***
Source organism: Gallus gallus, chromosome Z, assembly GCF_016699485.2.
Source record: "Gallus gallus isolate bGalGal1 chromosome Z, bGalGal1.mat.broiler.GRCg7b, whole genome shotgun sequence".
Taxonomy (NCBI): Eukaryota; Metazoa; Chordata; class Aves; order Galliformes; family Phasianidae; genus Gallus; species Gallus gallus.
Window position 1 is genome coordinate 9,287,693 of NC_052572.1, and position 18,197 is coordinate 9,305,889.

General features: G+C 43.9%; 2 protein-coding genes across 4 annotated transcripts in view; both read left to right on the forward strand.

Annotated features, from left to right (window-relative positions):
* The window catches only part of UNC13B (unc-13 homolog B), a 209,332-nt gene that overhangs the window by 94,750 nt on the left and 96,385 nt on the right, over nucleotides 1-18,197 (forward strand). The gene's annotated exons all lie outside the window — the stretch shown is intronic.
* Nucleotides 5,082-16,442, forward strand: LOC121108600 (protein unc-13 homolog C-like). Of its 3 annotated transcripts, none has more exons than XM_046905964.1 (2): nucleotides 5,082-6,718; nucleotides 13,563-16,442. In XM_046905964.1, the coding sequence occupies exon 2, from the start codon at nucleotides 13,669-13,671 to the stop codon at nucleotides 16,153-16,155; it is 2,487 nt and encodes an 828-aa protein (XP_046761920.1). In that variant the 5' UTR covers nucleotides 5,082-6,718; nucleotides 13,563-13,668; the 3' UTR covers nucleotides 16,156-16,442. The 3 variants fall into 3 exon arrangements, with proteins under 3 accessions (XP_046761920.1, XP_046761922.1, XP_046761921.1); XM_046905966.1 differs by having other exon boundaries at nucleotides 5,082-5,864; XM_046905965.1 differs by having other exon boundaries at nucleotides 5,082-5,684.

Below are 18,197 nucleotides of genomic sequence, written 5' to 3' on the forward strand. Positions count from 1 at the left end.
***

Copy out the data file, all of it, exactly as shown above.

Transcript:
Source organism: Gallus gallus, chromosome Z, assembly GCF_016699485.2.
Source record: "Gallus gallus isolate bGalGal1 chromosome Z, bGalGal1.mat.broiler.GRCg7b, whole genome shotgun sequence".
Taxonomy (NCBI): Eukaryota; Metazoa; Chordata; class Aves; order Galliformes; family Phasianidae; genus Gallus; species Gallus gallus.
Window position 1 is genome coordinate 9,287,693 of NC_052572.1, and position 18,197 is coordinate 9,305,889.

General features: G+C 43.9%; 2 protein-coding genes across 4 annotated transcripts in view; both read left to right on the forward strand.

Annotated features, from left to right (window-relative positions):
* The window catches only part of UNC13B (unc-13 homolog B), a 209,332-nt gene that overhangs the window by 94,750 nt on the left and 96,385 nt on the right, over nucleotides 1-18,197 (forward strand). The gene's annotated exons all lie outside the window — the stretch shown is intronic.
* Nucleotides 5,082-16,442, forward strand: LOC121108600 (protein unc-13 homolog C-like). Of its 3 annotated transcripts, none has more exons than XM_046905964.1 (2): nucleotides 5,082-6,718; nucleotides 13,563-16,442. In XM_046905964.1, the coding sequence occupies exon 2, from the start codon at nucleotides 13,669-13,671 to the stop codon at nucleotides 16,153-16,155; it is 2,487 nt and encodes an 828-aa protein (XP_046761920.1). In that variant the 5' UTR covers nucleotides 5,082-6,718; nucleotides 13,563-13,668; the 3' UTR covers nucleotides 16,156-16,442. The 3 variants fall into 3 exon arrangements, with proteins under 3 accessions (XP_046761920.1, XP_046761922.1, XP_046761921.1); XM_046905966.1 differs by having other exon boundaries at nucleotides 5,082-5,864; XM_046905965.1 differs by having other exon boundaries at nucleotides 5,082-5,684.

Below are 18,197 nucleotides of genomic sequence, written 5' to 3' on the forward strand. Positions count from 1 at the left end.